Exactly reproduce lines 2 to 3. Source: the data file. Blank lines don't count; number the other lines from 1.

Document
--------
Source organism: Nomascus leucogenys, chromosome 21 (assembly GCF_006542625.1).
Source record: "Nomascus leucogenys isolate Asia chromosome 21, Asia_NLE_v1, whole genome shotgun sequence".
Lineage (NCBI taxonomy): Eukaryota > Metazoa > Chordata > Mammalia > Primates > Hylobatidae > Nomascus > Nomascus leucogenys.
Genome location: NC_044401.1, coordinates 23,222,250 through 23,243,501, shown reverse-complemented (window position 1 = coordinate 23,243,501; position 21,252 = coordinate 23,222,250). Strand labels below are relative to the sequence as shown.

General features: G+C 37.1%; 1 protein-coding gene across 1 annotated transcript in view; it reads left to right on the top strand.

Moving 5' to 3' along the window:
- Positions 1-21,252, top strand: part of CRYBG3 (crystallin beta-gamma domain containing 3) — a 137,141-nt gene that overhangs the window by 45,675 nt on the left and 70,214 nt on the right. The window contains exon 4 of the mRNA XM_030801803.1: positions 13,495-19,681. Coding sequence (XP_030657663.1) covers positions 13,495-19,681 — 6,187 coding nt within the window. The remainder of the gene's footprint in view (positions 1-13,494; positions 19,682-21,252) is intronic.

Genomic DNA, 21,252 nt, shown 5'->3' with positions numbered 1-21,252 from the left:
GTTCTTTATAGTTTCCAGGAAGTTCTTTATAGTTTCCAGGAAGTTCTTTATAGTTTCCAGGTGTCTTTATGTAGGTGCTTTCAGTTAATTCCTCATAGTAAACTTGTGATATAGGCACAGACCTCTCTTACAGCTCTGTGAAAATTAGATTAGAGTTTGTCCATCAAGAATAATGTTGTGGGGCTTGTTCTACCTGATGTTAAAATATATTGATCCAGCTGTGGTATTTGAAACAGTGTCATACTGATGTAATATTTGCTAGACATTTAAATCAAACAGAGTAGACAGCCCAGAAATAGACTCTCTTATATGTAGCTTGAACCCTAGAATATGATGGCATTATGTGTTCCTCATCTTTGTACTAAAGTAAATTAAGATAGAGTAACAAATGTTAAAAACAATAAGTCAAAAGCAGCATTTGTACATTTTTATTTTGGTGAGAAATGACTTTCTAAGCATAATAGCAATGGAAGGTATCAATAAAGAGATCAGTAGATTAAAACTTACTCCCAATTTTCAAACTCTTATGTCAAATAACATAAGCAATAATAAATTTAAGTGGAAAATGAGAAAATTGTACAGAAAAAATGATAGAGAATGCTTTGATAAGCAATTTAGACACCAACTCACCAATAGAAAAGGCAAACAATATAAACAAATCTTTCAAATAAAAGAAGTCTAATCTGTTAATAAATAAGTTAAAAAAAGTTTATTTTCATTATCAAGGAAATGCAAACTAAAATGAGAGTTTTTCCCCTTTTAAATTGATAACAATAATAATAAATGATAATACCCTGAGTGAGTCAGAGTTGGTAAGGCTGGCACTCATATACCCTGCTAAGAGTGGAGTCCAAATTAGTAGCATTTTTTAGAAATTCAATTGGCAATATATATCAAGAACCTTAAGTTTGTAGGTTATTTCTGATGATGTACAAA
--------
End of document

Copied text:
Source record: "Nomascus leucogenys isolate Asia chromosome 21, Asia_NLE_v1, whole genome shotgun sequence".
Lineage (NCBI taxonomy): Eukaryota > Metazoa > Chordata > Mammalia > Primates > Hylobatidae > Nomascus > Nomascus leucogenys.